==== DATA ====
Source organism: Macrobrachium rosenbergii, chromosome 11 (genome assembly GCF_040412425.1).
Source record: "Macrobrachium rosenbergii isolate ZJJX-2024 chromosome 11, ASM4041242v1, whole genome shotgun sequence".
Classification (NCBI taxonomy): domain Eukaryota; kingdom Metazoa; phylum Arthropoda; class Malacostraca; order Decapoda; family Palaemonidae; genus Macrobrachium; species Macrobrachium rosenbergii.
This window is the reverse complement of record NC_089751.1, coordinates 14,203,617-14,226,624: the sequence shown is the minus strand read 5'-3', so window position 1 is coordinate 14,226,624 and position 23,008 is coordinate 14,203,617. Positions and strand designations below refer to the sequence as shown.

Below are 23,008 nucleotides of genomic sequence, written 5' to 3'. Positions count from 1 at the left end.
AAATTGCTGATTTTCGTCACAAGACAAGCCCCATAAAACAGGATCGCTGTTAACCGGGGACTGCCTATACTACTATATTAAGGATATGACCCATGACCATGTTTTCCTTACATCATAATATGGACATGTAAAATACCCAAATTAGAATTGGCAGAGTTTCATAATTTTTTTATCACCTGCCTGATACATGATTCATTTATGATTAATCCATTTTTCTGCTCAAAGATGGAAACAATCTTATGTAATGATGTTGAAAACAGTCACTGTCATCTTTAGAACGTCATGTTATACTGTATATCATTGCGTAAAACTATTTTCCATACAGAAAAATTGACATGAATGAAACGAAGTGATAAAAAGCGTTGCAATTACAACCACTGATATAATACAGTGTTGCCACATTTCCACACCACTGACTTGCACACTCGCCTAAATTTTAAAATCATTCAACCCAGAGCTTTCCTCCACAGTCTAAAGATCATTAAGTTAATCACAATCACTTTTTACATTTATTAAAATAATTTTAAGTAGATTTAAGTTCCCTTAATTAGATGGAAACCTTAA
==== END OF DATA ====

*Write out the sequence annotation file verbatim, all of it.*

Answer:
Source organism: Macrobrachium rosenbergii, chromosome 11 (genome assembly GCF_040412425.1).
Source record: "Macrobrachium rosenbergii isolate ZJJX-2024 chromosome 11, ASM4041242v1, whole genome shotgun sequence".
Classification (NCBI taxonomy): domain Eukaryota; kingdom Metazoa; phylum Arthropoda; class Malacostraca; order Decapoda; family Palaemonidae; genus Macrobrachium; species Macrobrachium rosenbergii.
This window is the reverse complement of record NC_089751.1, coordinates 14,203,617-14,226,624: the sequence shown is the minus strand read 5'-3', so window position 1 is coordinate 14,226,624 and position 23,008 is coordinate 14,203,617. Positions and strand designations below refer to the sequence as shown.

Below are 23,008 nucleotides of genomic sequence, written 5' to 3'. Positions count from 1 at the left end.
AAATTGCTGATTTTCGTCACAAGACAAGCCCCATAAAACAGGATCGCTGTTAACCGGGGACTGCCTATACTACTATATTAAGGATATGACCCATGACCATGTTTTCCTTACATCATAATATGGACATGTAAAATACCCAAATTAGAATTGGCAGAGTTTCATAATTTTTTTATCACCTGCCTGATACATGATTCATTTATGATTAATCCATTTTTCTGCTCAAAGATGGAAACAATCTTATGTAATGATGTTGAAAACAGTCACTGTCATCTTTAGAACGTCATGTTATACTGTATATCATTGCGTAAAACTATTTTCCATACAGAAAAATTGACATGAATGAAACGAAGTGATAAAAAGCGTTGCAATTACAACCACTGATATAATACAGTGTTGCCACATTTCCACACCACTGACTTGCACACTCGCCTAAATTTTAAAATCATTCAACCCAGAGCTTTCCTCCACAGTCTAAAGATCATTAAGTTAATCACAATCACTTTTTACATTTATTAAAATAATTTTAAGTAGATTTAAGTTCCCTTAATTAGATGGAAACCTTAA